Jon Henry on his series 'Stranger Fruit'
Who is next? Me? My brother? My friends? How do we protect these men?"
“Stranger Fruit was created in response to the senseless murders of black men across the nation by police violence. Even with smartphones and dashcams recording the actions, more lives get cut short due to unnecessary and excessive violence.
Lost in the furore of media coverage, lawsuits and protests is the plight of the mother. Who, regardless of the legal outcome, must carry on without her child."
"I set out to photograph mothers with their sons in their environment, reenacting what it must feel like to endure this pain. The mothers in the photographs have not lost their sons, but understand the reality, that this could happen to their family. The mother is also photographed in isolation, reflecting on the absence. When the trials are over, the protesters have gone home and the news cameras gone, it is the mother left. Left to mourn, to survive.
The title of the project is a reference to the song 'Strange Fruit'. Instead of black bodies hanging from the Poplar Tree, these fruits of our families, our communities, are being killed in the street.”
- Jon Henry
Was there one moment in particular that you feel motivated you to begin Stranger Fruit, or was it more of a combination?
"It was a combination of events but the murder of Sean Bell in Jamaica Queens really hit close to home (I’m from Queens NY) and those images stayed with me forever."
The photos all have a very naturalistic feel. How do you scout your subjects and locations?
"I reach out to families through my network of friends and colleagues in the various cities I've travelled to. Some reach out independently through social media as well. The images are based on their locations, where they live, where they work etc. I survey the area to make the image that makes sense visually to describe the area."
What inspired you to make the photos in the style of 'the Pietà'?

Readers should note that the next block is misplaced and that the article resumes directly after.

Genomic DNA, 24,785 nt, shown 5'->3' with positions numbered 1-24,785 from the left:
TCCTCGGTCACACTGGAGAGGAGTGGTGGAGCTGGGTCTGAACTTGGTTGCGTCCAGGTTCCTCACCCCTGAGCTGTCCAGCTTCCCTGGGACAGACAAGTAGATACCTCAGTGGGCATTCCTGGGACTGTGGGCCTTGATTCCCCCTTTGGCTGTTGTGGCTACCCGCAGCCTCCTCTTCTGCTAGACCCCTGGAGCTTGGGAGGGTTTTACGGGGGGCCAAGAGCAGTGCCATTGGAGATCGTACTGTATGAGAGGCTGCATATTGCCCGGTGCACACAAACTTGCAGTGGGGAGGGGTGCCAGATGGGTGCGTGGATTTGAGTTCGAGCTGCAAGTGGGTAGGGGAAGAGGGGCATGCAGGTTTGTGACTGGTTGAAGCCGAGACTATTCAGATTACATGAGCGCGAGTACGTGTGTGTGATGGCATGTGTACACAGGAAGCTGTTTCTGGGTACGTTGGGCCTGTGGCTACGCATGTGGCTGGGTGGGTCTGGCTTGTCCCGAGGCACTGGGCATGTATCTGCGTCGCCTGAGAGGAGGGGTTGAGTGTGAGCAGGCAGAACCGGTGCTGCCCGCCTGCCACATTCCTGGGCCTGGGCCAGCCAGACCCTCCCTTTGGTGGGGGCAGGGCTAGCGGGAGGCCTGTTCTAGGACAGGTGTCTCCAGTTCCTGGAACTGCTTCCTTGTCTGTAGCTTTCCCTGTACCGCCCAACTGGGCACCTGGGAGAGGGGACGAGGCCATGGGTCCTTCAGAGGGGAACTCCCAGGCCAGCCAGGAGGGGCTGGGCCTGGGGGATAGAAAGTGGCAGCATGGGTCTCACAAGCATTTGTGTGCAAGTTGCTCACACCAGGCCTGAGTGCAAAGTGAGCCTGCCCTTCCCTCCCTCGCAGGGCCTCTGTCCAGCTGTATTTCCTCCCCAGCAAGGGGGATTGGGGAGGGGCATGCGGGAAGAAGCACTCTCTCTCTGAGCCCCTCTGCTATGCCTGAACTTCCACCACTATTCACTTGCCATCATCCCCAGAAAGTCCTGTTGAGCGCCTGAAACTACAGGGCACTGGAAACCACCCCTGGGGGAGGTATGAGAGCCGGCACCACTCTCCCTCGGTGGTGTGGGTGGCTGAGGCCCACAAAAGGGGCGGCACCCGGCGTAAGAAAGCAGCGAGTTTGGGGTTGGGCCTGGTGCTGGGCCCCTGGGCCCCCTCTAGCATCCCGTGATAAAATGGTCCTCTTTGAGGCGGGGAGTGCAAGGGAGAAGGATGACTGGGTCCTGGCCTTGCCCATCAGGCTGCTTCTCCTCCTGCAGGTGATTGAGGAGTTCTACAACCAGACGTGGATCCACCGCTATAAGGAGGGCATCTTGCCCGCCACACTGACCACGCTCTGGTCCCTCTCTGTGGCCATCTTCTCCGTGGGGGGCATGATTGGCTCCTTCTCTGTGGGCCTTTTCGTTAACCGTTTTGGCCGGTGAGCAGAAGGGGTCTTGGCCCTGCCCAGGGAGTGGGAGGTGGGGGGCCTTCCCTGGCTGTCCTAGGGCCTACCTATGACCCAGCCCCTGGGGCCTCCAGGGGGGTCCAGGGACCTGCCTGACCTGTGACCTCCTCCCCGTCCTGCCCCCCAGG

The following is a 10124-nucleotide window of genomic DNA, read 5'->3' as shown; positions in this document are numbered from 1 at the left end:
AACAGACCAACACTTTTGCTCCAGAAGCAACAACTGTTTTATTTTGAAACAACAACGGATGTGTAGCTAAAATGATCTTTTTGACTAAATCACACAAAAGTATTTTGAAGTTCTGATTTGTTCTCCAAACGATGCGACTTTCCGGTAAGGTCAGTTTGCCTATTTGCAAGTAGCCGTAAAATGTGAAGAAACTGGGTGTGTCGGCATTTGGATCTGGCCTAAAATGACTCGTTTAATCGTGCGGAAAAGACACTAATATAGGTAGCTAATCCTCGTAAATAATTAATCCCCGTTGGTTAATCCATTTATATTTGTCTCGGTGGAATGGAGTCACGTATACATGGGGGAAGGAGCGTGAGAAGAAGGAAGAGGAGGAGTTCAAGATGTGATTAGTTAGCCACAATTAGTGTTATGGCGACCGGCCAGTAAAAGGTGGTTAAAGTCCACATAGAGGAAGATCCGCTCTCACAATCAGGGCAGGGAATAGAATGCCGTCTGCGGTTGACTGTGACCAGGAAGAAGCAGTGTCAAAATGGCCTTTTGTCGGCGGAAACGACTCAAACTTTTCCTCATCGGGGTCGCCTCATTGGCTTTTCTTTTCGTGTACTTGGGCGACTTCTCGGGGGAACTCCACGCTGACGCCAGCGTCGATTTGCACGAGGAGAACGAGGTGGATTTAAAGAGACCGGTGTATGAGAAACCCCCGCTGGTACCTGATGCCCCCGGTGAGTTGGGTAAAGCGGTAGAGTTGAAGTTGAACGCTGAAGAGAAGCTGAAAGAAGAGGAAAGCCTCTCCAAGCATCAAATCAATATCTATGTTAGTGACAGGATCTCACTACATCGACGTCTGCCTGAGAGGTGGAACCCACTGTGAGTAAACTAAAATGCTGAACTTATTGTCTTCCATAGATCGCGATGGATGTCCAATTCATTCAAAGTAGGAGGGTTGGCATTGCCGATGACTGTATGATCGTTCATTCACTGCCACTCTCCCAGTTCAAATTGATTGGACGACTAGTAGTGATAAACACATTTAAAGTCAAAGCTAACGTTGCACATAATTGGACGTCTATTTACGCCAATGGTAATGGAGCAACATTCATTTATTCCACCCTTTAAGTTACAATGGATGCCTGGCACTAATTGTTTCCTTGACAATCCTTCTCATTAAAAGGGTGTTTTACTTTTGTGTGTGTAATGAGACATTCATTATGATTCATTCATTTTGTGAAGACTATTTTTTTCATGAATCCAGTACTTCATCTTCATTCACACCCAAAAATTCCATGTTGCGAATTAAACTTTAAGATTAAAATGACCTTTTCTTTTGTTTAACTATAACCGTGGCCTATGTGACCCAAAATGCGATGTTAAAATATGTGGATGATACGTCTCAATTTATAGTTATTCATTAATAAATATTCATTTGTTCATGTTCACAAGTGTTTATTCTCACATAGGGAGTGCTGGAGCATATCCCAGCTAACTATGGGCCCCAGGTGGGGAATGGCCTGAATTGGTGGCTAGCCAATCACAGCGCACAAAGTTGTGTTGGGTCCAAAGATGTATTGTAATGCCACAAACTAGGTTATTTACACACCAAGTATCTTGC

"There were many inspirations, but the main ones are of course Michelangelo's sculpture of the Pietà, but also Renee Cox's work titled Aint yo mama's pieta and David Driskell's piece: Behold thy son."
What do you hope that views will take away from Stranger Fruit?
"I hope this work will give them a new perspective to an ongoing issue in the states and abroad. No mother should have to endure this suffering, to worry that an encounter with law enforcement, those sworn to protect and serve, could result in the death of their child."
I imagine some of the subjects find it quite an overwhelming experience. How much interaction do you have with them before, during and after?
"It is a very heavy topic. We speak prior to the meeting. I let them know what we are doing and why and what to expect when we meet. All the credit goes to the mothers in the project for being open to creating these difficult images."
Photographically what was your process and set-up for the shoots?
"I’m thinking of location and composition primarily. How the environment will shape the image, I want the setting to be descriptive but not obvious (as far as location markers). Once we have the location then I work on organising the bodies. If there are multiple sons, I need to pose them a certain way as opposed to one son."
Do you feel working with 4x5 suits your work better than a smaller or faster format?
"This project needed to be shot large format. I love working one image at a time and composing the image as if it were a painting. Taking in all the little details and putting it together. Also, since we only make 2-3 images, it really heightens the importance for me and the families. The emotions build up and everything aligns itself in frame."
How long do you plan to continue working on the series?
"I am hoping to finish the project within the year. My current travel plans for the project have been postponed due to Covid-19 but Im looking forward to getting back on the road soon."